If you’ve been following along since I started writing here, you might have noticed a recent change in the heading. Muse is gone. This isn’t because I’ve become a less thoughtful person, or my mind is any less prone to wander. (Those of you who know me personally are certainly aware that this is not the case.) It’s a change in direction — I mean, it’s a direction. I’m still wandering. But I’m going somewhere.

Home feels less like my house in Illinois since the last time I wrote. It’s less like the pub table and benches, the screen door to the deck, or the lights that skirt its railing and line our driveway like a runway. I’ve been away from this place, and I’ve missed this place, but I haven’t ached for the place like I’ve ached for the people. Maybe people could be home.

Anyhow. I’m heading out for a bit.

[All of the photos above are courtesy of the absurdly talented Ruth Gunderson.]

When my friend Adam mentioned Ecuador, I knew that it was right for me. That’s not in a, like, “ah yes – this is how life will be now. And I will go into such and such a town and spend a year there and make a profit” kind of way. I mean that the idea rang the right way in my chest and between my ears. I called mom and dad immediately, on a whim; they told me to go for it. (That wasn’t outlandish. Mom and dad like crazy ideas.) Then I called my admissions counselor at the college I’d been considering attending for more than a year prior, and she told me to go for it. (That… was a little outlandish.) I talked to the missions recruiter at school, and he told me that there was a position available. He’d speak with authorities at the church there as soon as he was able.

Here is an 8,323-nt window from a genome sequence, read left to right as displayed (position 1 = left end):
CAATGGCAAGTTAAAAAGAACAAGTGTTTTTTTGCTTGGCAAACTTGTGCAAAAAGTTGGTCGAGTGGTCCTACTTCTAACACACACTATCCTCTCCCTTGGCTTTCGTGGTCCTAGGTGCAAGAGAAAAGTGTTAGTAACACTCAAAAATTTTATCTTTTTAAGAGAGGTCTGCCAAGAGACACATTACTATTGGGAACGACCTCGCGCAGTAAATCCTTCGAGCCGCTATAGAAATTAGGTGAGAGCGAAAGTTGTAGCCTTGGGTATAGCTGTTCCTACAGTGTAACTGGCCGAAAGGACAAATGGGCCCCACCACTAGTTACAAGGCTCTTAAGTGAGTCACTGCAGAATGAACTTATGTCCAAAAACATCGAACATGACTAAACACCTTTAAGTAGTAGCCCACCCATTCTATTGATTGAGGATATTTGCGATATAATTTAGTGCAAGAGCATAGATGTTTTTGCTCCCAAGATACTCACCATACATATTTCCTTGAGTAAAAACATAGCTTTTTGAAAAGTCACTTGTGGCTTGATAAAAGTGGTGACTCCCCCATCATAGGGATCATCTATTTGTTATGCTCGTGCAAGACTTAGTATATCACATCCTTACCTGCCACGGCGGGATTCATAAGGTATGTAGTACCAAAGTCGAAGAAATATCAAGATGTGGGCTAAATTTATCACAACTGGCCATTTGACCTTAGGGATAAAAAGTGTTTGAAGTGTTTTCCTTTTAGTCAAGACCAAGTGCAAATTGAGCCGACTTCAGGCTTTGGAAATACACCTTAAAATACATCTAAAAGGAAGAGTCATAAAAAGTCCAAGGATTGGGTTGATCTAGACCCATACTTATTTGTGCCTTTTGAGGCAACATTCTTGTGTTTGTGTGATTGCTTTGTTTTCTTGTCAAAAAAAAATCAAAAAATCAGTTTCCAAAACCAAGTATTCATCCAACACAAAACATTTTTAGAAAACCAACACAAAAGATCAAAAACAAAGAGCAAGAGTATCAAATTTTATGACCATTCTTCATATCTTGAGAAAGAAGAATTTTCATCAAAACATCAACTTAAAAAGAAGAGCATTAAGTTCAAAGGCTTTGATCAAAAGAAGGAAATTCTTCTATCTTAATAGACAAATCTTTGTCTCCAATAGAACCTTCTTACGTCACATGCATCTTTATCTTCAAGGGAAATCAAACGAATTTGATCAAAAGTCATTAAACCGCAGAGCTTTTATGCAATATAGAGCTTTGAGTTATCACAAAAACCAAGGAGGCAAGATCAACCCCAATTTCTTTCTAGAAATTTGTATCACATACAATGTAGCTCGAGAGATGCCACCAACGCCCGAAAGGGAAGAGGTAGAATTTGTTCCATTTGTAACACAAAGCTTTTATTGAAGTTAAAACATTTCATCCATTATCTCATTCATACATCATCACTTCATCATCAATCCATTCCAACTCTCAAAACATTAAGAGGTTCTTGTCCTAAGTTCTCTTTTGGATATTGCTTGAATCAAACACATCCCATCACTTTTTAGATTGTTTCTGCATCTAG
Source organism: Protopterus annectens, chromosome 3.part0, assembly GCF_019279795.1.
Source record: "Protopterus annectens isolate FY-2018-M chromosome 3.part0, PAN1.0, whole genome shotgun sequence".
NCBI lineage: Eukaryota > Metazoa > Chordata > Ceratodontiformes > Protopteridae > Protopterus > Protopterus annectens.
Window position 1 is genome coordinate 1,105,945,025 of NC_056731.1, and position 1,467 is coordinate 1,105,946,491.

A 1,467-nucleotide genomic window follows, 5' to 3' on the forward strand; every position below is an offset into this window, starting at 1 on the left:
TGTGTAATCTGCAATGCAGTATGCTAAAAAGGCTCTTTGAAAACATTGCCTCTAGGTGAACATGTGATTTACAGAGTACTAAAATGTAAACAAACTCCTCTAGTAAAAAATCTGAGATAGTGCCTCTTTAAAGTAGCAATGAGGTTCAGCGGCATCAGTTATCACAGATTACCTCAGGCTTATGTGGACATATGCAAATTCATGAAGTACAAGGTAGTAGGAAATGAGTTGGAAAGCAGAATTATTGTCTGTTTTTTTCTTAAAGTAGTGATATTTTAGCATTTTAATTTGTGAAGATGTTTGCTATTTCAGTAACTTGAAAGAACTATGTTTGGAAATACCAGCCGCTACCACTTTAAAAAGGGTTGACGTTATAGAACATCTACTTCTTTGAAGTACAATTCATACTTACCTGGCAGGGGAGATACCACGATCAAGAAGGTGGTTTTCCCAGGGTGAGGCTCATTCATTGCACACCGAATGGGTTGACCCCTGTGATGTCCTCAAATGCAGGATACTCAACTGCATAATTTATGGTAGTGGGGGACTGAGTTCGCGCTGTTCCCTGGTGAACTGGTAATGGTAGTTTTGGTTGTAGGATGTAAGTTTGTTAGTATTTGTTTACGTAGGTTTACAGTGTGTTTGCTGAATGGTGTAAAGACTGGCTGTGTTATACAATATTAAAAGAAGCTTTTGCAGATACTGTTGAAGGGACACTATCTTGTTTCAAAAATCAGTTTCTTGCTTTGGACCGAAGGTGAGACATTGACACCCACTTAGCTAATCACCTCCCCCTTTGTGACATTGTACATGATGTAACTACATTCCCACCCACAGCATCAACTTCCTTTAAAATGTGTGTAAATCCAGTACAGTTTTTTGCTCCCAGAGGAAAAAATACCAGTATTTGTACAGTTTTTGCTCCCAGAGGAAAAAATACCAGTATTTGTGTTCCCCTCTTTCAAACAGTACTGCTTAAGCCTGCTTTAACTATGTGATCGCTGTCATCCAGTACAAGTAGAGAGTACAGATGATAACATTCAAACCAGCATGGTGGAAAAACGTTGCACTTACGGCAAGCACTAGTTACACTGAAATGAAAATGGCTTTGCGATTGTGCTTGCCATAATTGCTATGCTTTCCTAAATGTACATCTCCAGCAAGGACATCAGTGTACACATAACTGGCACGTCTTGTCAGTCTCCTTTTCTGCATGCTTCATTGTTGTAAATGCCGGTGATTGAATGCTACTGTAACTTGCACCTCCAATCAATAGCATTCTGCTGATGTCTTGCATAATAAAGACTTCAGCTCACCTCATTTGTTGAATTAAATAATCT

That was six months ago. Since then, I’ve prayed, sought counsel, and been approved as a Short Term Assistant (that’s STA, in Journey Missions-speak) to Iglesia Luterana Paz de Dios in Cuenca, Ecuador. Lord willing, I’ll be flying out of Chicago at the end of September, not to return until the beginning of next summer. People usually call this kind of venture a “new chapter,” but I’ve got an English professor uncle visiting this weekend who would slap me upside the head if I perpetuate the cliché. Thus, in lieu of the typical colloquial: I’m transplanting. I’m breaking apart, and I’m taking part of me somewhere else.

Would you pray for me? Specifically, would you pray that the breaking doesn’t hurt more than it needs to, and that whatever I need for the work ahead would be there when I need it? Even more, would you pray that God would shape me for ministry that He is already preparing in Paz de Dios, and open the hearts of people I’m supposed to meet, and know, and love? Missions books warn against thinking of yourself as a savior, or some kind of catalyst; I’m not there. (At least, I’m not consciously in that mindset- nor subconsciously, God help me.) I feel weak. I get tired. I know that this isn’t about me. Pray for wisdom, strength, and courage for me, from outside of me, because I need it.